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Wurthless
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PostSubject: Folk Music Thread   Wed Feb 17, 2016 5:36 pm

Folk is one of my favorite genres, and I imagine others here enjoy some too. I'll probably just post things I love, and stuff I'm getting into in here for anyone who is interested. And the same is encouraged of anyone else.

I'll post a couple links to get it started.











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tohostudios
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PostSubject: Re: Folk Music Thread   Wed Feb 17, 2016 6:01 pm

I can listen to stuff like that.  Not sure I'd ever buy any but I don't hate it.

On a side note, can someone enlighten me as to the difference between folk music and country music?

For instance, is this considered folk or country?
(this is one of those times where I miss S.D. I'm sure he'd have a ready answer that I'd understand)


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Wurthless
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PostSubject: Re: Folk Music Thread   Wed Feb 17, 2016 6:55 pm

Honestly, that sounds like bluegrass to me. But it's definitely in that weird blurred area between folk, bluegrass and americana.

There's lots of genre tags thrown around that can become semi-interchangeable.
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tohostudios
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PostSubject: Re: Folk Music Thread   Wed Feb 17, 2016 6:59 pm

Wurthless wrote:
Honestly, that sounds like bluegrass to me. But it's definitely in that weird blurred area between folk, bluegrass and americana.

There's lots of genre tags thrown around that can become semi-interchangeable.

I was afraid you'd say something like that.  Laughing

So it's not just metal that has all these sub-genres that blur together.  OK I'm back to "stuff I like and stuff I don't"  Razz

BTW, I only discovered that song when I started researching the Charm City Devils version of it and learned it was a cover tune.

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Wurthless
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PostSubject: Re: Folk Music Thread   Wed Feb 17, 2016 7:05 pm

Yeah, every genre has fans that are really particular, which leads to resorting to the endless unnecessary classifications. It kinda blows.

But it is totally useful to an extent.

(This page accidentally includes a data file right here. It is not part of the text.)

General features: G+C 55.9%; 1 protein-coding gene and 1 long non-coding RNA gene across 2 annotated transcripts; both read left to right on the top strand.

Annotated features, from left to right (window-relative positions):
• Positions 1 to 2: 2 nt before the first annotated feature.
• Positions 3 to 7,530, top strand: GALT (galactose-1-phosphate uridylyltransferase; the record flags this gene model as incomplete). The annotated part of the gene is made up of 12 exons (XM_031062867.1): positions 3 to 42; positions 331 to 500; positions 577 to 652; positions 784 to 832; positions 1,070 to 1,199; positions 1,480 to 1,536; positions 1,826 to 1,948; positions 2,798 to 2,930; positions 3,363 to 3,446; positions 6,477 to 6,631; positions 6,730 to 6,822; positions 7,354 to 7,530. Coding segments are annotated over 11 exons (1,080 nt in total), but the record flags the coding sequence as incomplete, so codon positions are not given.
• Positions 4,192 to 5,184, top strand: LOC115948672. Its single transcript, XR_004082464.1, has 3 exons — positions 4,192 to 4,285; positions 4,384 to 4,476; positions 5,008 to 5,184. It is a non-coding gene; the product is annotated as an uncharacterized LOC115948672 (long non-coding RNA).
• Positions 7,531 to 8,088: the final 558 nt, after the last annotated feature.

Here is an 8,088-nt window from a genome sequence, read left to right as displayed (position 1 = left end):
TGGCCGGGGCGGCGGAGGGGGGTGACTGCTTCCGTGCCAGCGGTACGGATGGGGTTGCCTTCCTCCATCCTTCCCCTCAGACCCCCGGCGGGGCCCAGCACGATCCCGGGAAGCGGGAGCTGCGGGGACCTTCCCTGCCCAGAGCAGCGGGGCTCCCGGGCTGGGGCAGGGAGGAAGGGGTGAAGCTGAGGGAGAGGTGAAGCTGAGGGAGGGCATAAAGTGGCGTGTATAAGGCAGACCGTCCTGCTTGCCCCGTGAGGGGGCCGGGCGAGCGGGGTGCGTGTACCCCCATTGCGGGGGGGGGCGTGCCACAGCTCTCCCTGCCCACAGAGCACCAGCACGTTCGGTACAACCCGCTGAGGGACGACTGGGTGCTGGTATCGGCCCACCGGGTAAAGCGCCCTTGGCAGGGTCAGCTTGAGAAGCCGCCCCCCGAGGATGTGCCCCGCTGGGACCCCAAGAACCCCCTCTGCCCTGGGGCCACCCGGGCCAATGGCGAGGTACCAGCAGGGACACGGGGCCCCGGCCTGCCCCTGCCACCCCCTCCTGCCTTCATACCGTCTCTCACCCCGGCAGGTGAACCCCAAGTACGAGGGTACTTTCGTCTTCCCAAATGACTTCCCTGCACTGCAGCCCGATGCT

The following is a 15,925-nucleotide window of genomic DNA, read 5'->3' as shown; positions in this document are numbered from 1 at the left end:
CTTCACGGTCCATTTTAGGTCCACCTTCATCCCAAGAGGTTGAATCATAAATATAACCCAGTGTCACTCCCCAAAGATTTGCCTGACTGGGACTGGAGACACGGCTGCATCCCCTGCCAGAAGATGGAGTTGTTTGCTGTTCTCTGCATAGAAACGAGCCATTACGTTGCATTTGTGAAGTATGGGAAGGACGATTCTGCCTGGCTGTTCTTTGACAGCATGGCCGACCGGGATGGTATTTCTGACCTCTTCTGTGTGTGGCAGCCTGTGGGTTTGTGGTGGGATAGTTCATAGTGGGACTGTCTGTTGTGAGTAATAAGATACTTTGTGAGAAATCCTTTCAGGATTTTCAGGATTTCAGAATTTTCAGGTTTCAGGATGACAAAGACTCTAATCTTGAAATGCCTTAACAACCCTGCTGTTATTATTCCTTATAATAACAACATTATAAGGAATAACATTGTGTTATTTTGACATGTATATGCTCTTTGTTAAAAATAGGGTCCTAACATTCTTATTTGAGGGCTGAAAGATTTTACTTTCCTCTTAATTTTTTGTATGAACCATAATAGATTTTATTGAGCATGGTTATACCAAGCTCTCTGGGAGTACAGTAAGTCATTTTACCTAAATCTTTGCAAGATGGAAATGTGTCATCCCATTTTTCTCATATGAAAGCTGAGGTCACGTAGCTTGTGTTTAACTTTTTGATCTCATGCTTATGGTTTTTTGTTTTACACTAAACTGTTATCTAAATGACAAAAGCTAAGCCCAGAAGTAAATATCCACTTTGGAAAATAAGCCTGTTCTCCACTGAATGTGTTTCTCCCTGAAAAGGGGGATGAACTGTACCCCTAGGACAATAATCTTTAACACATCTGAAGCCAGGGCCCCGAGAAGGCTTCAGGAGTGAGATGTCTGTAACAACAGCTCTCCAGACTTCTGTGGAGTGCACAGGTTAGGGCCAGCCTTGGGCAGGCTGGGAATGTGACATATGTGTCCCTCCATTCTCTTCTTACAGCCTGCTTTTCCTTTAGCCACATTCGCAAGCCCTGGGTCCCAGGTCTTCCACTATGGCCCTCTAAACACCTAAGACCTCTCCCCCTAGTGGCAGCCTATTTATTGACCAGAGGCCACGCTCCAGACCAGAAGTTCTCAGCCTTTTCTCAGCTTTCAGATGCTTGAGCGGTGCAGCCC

I do find folk fans to not be as butthurt about someone labeling something 'incorrectly', though. I don't see people being like, "this totally isn't americana, you f*cking poseur. it's indie-jangle-folk-core." like metal fans tend to.
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tohostudios
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PostSubject: Re: Folk Music Thread   Wed Feb 17, 2016 7:07 pm

So now that I'm listening to it again, it's probably the mandolin and banjo that throw it into the bluegrass territory for you, right? That makes sense to me but I agree that song is definitely in a blurry area when it comes to genres.

But I don't really care because it falls in the "stuff I like" genre for me. lol!

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tohostudios
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PostSubject: Re: Folk Music Thread   Wed Feb 17, 2016 7:09 pm

And like I said before, I can listen to stuff like folk,bluegrass, American...whatever.

Usually before I give something like death metal or thrash the time of day. These genres usually meet my most important listening criteria: memorable melodies and decent vocals.

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Wurthless
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PostSubject: Re: Folk Music Thread   Wed Feb 17, 2016 11:43 pm

tohostudios wrote:
So now that I'm listening to it again, it's probably the mandolin and banjo that throw it into the bluegrass territory for you, right? That makes sense to me but I agree that song is definitely in a blurry area when it comes to genres.

But I don't really care because it falls in the "stuff I like" genre for me. lol!

Not just the mandolin and the banjo, but the way they sound/are played. There's folk with mandolin and banjo too. That's where it gets a little shady, lol.

That's the genre that makes the most sense. I don't really tend to think of things in terms of genres anymore, just "shit I happen to listen to" most of the time, haha. my tastes have branched out into a lot of stuff I didn't imagine I'd ever like.
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corplhicks
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PostSubject: Re: Folk Music Thread   Thu Feb 18, 2016 11:30 am

Folk is probably my #2 genre.

Man of Constant Sorrow is an old traditional folk song, early 21st century. Bob Dylan has a great version of it. The Soggy Bottom Boys version is very much in the Bluegrass vein.

My favorite era has to be the Greenwich Village scene in the 60's--Dylan, Phil Ochs, Joan Baez, Tom Paxton, Kingston Trio, Janis Ian, Dave Van Ronk--and outside of that Woody Guthrie, Nick Drake, Pete Seeger. Sadly I allowed this genre to slide off my radar these past few years, but once in a while I'll pull something out. It's the songwriting, or the lyricism, that gets me with these guys, and how the songwriting is punctuated by minimalist instrumentation. Of course, there's not much that sounds better than acoustic guitar.

Though he's not exclusively folk, I have to throw Neil Young in there since the dude is my musical hero.

And that Westlin Winds is an amazing song!
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MetalGuy71
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PostSubject: Re: Folk Music Thread   Thu Feb 18, 2016 11:52 am